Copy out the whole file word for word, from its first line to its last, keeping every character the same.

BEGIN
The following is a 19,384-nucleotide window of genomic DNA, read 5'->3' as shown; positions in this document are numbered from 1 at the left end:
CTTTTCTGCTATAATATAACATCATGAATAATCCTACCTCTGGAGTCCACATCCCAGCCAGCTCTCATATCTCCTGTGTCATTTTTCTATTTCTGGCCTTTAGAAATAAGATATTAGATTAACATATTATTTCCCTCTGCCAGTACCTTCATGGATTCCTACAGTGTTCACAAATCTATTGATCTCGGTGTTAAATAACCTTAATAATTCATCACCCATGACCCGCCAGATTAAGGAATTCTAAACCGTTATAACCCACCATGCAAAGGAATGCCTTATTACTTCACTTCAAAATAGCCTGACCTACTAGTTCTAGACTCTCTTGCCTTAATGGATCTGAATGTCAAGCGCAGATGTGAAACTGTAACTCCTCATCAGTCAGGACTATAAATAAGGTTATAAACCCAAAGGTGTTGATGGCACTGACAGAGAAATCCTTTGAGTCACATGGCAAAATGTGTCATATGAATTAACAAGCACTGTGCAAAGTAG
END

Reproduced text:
The following is a 19,384-nucleotide window of genomic DNA, read 5'->3' as shown; positions in this document are numbered from 1 at the left end:
CTTTTCTGCTATAATATAACATCATGAATAATCCTACCTCTGGAGTCCACATCCCAGCCAGCTCTCATATCTCCTGTGTCATTTTTCTATTTCTGGCCTTTAGAAATAAGATATTAGATTAACATATTATTTCCCTCTGCCAGTACCTTCATGGATTCCTACAGTGTTCACAAATCTATTGATCTCGGTGTTAAATAACCTTAATAATTCATCACCCATGACCCGCCAGATTAAGGAATTCTAAACCGTTATAACCCACCATGCAAAGGAATGCCTTATTACTTCACTTCAAAATAGCCTGACCTACTAGTTCTAGACTCTCTTGCCTTAATGGATCTGAATGTCAAGCGCAGATGTGAAACTGTAACTCCTCATCAGTCAGGACTATAAATAAGGTTATAAACCCAAAGGTGTTGATGGCACTGACAGAGAAATCCTTTGAGTCACATGGCAAAATGTGTCATATGAATTAACAAGCACTGTGCAAAGTAG